She also pointed to strong tourism numbers, and said the out-of-town visitors have benefited private-sector employers such as hotels, restaurants and gas stations. And she cited part-time, holiday-season hiring in the local retail sector as a potential source of end-of-year gain jobs.

Produce importers are another major source of private-sector employment in Santa Cruz County, and Lance Jungmeyer, president of the Nogales-based Fresh Produce Association of the Americas, said he was not surprised to see numbers reflecting local job growth.

“Anecdotally, people have told me it is getting harder to hire employees due to less workers being available,” he wrote in an email. “New warehouse and other construction seems fairly healthy, which must be helping.”

Another indicator that might suggest new jobs being added in the produce sector is that summertime unemployment figures are up.

Summer is the offseason for Mexican produce imports, resulting in seasonal layoffs at the area’s warehouses, and Arizona Office of Economic Opportunity reports showed a yearly peak in local unemployment claims in August 2019, when 2,420 people reported seeking unemployment benefits. That was up from 2,213 the previous August, which was also the peak unemployment month of 2018.

The number of unemployment claims reported in May, June and July were also higher in 2019 than in 2018.

However, while the state reports showed more people unemployed last summer than the summer before, unemployment rates were essentially unchanged – ranging from six-plus percent in May to 12 percent in August – reflecting a growing workforce as well.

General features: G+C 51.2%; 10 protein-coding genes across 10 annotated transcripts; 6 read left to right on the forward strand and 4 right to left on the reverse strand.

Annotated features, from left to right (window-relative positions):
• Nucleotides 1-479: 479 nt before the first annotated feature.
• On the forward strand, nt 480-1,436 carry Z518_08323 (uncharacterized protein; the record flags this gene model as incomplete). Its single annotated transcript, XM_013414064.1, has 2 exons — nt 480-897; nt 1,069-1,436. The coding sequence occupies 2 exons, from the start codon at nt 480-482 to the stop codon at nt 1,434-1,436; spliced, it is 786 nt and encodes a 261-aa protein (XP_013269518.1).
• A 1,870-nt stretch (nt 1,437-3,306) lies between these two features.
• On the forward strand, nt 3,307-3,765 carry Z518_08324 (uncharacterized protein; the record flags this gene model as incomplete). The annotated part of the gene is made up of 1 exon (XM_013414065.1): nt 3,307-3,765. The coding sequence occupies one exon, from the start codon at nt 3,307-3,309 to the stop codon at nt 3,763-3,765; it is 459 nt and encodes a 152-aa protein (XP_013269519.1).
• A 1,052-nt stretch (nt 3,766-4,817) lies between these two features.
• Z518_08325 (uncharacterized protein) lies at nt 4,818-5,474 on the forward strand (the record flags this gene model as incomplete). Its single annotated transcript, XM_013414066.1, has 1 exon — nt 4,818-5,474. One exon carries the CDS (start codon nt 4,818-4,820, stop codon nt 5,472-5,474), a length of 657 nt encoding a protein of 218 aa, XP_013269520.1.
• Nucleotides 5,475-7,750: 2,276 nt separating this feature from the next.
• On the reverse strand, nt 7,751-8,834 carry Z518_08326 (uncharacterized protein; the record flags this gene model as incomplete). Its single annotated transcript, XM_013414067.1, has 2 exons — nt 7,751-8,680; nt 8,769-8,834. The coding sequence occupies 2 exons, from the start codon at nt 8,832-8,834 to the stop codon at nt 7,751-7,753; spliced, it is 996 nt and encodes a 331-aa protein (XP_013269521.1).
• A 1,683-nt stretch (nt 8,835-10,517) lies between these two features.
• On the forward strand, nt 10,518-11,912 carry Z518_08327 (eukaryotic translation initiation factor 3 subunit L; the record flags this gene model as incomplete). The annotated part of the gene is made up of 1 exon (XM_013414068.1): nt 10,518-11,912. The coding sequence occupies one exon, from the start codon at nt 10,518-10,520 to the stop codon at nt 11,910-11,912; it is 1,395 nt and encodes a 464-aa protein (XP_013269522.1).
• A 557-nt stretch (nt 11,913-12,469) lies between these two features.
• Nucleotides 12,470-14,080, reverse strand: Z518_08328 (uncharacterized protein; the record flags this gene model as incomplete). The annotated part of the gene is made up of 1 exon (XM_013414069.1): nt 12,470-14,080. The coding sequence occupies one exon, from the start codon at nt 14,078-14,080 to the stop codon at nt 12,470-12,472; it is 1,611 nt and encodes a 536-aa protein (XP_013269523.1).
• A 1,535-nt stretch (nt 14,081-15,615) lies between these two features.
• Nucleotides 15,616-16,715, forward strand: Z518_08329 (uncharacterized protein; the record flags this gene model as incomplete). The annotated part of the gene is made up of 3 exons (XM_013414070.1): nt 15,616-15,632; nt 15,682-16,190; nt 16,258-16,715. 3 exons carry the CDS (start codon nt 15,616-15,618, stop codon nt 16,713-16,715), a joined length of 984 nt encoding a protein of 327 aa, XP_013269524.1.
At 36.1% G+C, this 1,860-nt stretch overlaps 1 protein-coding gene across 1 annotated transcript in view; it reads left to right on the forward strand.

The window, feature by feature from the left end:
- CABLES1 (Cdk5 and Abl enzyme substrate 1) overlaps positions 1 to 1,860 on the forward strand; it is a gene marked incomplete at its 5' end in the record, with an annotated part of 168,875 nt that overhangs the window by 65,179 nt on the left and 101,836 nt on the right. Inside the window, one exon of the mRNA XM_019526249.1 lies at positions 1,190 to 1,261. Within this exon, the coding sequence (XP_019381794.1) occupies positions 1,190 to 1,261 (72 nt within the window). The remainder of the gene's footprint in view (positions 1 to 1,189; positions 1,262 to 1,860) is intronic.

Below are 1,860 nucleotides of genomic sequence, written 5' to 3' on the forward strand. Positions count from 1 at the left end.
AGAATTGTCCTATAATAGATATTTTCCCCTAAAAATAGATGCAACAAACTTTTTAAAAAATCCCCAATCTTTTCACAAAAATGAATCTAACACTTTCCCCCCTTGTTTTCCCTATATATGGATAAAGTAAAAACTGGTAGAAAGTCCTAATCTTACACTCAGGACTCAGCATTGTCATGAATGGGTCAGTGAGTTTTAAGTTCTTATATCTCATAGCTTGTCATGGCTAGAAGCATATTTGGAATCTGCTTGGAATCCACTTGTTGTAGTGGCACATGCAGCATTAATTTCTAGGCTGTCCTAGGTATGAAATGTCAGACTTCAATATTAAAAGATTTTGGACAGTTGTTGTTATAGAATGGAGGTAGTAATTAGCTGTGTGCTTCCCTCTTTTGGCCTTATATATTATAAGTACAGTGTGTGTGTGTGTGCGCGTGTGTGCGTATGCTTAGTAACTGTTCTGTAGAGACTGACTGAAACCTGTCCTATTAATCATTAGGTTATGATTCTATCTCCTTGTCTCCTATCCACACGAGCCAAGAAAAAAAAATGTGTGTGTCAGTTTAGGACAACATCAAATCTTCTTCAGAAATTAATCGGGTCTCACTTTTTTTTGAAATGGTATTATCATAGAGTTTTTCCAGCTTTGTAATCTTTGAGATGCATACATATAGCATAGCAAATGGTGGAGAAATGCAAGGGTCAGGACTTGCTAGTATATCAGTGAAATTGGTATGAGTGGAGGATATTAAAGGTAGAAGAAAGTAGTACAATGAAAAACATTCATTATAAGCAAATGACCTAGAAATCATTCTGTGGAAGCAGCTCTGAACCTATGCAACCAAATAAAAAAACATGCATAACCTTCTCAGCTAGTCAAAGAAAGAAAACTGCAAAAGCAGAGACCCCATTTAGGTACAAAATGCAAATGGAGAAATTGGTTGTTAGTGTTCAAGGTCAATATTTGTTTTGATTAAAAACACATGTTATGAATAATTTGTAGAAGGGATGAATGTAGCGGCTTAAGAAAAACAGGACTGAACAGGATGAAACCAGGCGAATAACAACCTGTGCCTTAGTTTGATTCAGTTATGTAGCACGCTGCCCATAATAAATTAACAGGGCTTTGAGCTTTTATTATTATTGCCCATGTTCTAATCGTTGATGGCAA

A 2018 study commissioned by Arizona Mining projected that the Hermosa Project in the Patagonia Mountains would eventually employ an average of 451 workers, with a peak employment of 525 people. South32, the company that purchased the Hermosa Project that same year, did not respond by press time to a query as to whether it had added any new jobs in 2019.

Future prospects

Ainza-Kramer said she expects U.S. Census hiring to continue to fuel the local jobs market in the short term. “There’s another wave that is coming during this month and next month,” she said.

That hiring is likely to continue to skew employment figures in Santa Cruz County as well as at the state and national levels – a reality noted in a Bloomberg News story published last fall, headlined “Census hires could make U.S. jobs report less than meets the eye,” which reported that the Census plans to hire 500,000 canvassers in 2020 on top of its hiring goal of 40,000 for 2019.

In addition to their temporary nature, the Census jobs are often part-time, offering 20-30 hours a week with an hourly pay rate of $16 for census-taker positions in Santa Cruz County.

Once those positions dry up, Ainza-Kramer said, she’s hoping that the people filling them will be able to find new jobs created by upcoming projects such as the $134-million overhaul of State Route 189 in Nogales.

“At the Chamber of Commerce, we’re seeing that this year is going to be a positive year for employment because of the different projects that we have,” she said.

Another pending development that could affect Santa Cruz County’s employment numbers – though not its real-world jobs picture – is the annual benchmark revision that the U.S. Bureau of Labor Statistics conducts on recent employment statistics.

“During this process, employment estimates generated from the CES business survey are benchmarked to a larger, more robust data program known as the Quarterly Census of Employment and Wages,” the Arizona Office of Economic Opportunity spokesman said, adding that those benchmark revisions are set to be published on March 12.